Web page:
2 june 2009

Friends of the Earth slams "fundamentally flawed" offsetting model

James Murray, BusinessGreen, 02 Jun 2009

Report argues carbon offset mechanisms are beyond reform and should be scrapped

The practice of carbon offsetting is "profoundly unjust" and "fundamentally flawed", according to a critical new report from Friends of the Earth.

A Dangerous Distraction, which calls on the UK government to ditch calls for an expansion of UN-backed offsetting schemes, argues there is now ample evidence to show that offsetting is "ineffective and damaging".

The report has been released to coincide with international talks in Bonn this week, where reforms designed to expand the UN's Clean Development Mechanism (CDM) offsetting scheme to include forestry are expected to be high up the agenda.

It collates many of the criticisms levelled at the emerging offsetting industry in recent years, including evidence that many of the projects backed by carbon offset investment would have happened anyway. It also says that many industrial energy efficiency projects approved by the CDM result in significant carbon emissions, and argues that offsetting allows western governments and businesses to delay action to curb their own emissions.

"Western governments are cheating us all by plotting to expand carbon offsetting at the UN climate talks - which means avoiding real action through dodgy accounting instead of taking bold action to tackle the climate crisis," said Andy Atkins, executive director at Friends of the Earth. "Carbon offsetting is doing nothing to combat climate change, is putting the lives and livelihoods of millions of people at risk and is entrenching inequality between rich and developing countries' levels of emissions."

The report also criticises proposals to extend the CDM to cover forestry protection projects through Reduced Emissions from Degradation and Deforestation (REDD) mechanisms, arguing that the promise of generating revenues from forests would result in a "land grab" that will put indigenous forest communities at risk.

It also argues that because the proposals currently being considered at Bonn would allow for some plantations to be counted as forests, any attempt to include forests in the CDM could inadvertently lead to them being replaced with large monoculture plantations that only store 20 per cent of the carbon of intact forests.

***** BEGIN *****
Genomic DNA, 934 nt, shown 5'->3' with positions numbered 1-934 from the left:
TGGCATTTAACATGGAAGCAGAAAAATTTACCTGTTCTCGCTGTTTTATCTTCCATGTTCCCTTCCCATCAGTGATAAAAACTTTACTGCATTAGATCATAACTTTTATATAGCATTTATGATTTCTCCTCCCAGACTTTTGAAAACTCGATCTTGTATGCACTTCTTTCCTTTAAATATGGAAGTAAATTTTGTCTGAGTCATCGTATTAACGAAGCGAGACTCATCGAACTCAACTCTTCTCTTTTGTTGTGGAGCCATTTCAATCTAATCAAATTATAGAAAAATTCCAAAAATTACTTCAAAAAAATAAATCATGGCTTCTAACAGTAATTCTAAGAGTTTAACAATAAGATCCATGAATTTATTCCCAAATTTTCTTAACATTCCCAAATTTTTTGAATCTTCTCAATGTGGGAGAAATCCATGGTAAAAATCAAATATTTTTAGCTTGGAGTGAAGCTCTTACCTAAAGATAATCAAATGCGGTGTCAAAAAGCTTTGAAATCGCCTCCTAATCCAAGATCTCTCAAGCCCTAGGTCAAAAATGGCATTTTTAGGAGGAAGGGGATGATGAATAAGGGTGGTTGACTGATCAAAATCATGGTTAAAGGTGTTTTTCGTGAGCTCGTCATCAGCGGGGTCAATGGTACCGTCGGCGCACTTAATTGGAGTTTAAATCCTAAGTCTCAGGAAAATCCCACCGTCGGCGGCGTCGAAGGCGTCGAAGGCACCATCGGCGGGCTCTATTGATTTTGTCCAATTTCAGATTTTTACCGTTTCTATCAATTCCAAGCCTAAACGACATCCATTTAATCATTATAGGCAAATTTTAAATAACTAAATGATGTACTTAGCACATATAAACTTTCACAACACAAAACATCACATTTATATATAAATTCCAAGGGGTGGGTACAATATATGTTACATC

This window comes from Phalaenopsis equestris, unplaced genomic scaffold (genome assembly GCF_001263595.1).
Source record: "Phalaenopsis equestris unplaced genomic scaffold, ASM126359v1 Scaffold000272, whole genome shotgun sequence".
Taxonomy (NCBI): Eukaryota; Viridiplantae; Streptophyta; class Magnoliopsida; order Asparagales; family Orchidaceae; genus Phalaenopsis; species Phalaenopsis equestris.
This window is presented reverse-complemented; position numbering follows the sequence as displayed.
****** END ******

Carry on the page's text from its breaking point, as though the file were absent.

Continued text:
The UN is currently working on reforms to the CDM designed to better ensure that projects deliver verifiable carbon emissions, while many of the leading private offset suppliers now subscribe to international standards intended to similarly confirm that real emission savings result from offset investments.

However, a spokesman for Friends of the Earth said: "As it currently stands, the CDM is unreformable and should be scrapped." He added that while many governments supported offsetting as it provided a cheaper alternative to reducing emissions at home, there was now enough evidence to show the approach's ineffectiveness.

A spokeswoman for the Department of Energy and Climate Change defended the government's support for carbon offsetting, rejecting the suggestion that the model is fundamentally flawed.

"Offsetting has a role to play in cutting emissions and can bring finance and other benefits to developing countries," she said. "The central issues are getting the safeguards right, making it as transparent and eventually moving to a more holistic approach to cutting emissions as part of a global carbon market. "

She added that work on how to finance forestry schemes was on-going, but insisted that the basic goal of "recognising the carbon value of forests so that they are worth more standing than felled" would help tackle deforestation.

She also argued that offsetting was not being used as wholesale alternative to domestic emission reductions, arguing that both the EU emissions trading scheme and UK cliomate change bill capped the extent to which countries can rely on offset credits to meet emission reduction targets.

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